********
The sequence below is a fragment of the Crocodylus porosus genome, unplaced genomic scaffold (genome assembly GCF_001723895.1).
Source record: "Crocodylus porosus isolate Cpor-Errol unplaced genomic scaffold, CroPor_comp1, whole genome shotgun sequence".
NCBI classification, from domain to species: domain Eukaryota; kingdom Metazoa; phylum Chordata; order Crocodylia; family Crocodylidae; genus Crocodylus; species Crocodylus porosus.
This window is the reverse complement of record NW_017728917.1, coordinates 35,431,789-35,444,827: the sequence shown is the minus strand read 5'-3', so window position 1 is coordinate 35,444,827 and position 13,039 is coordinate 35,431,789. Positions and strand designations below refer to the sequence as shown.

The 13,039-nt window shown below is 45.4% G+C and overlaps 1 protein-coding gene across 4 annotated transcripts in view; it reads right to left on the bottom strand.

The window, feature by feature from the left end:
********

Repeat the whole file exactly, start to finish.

The sequence below is a fragment of the Crocodylus porosus genome, unplaced genomic scaffold (genome assembly GCF_001723895.1).
Source record: "Crocodylus porosus isolate Cpor-Errol unplaced genomic scaffold, CroPor_comp1, whole genome shotgun sequence".
NCBI classification, from domain to species: domain Eukaryota; kingdom Metazoa; phylum Chordata; order Crocodylia; family Crocodylidae; genus Crocodylus; species Crocodylus porosus.
This window is the reverse complement of record NW_017728917.1, coordinates 35,431,789-35,444,827: the sequence shown is the minus strand read 5'-3', so window position 1 is coordinate 35,444,827 and position 13,039 is coordinate 35,431,789. Positions and strand designations below refer to the sequence as shown.

The 13,039-nt window shown below is 45.4% G+C and overlaps 1 protein-coding gene across 4 annotated transcripts in view; it reads right to left on the bottom strand.

The window, feature by feature from the left end: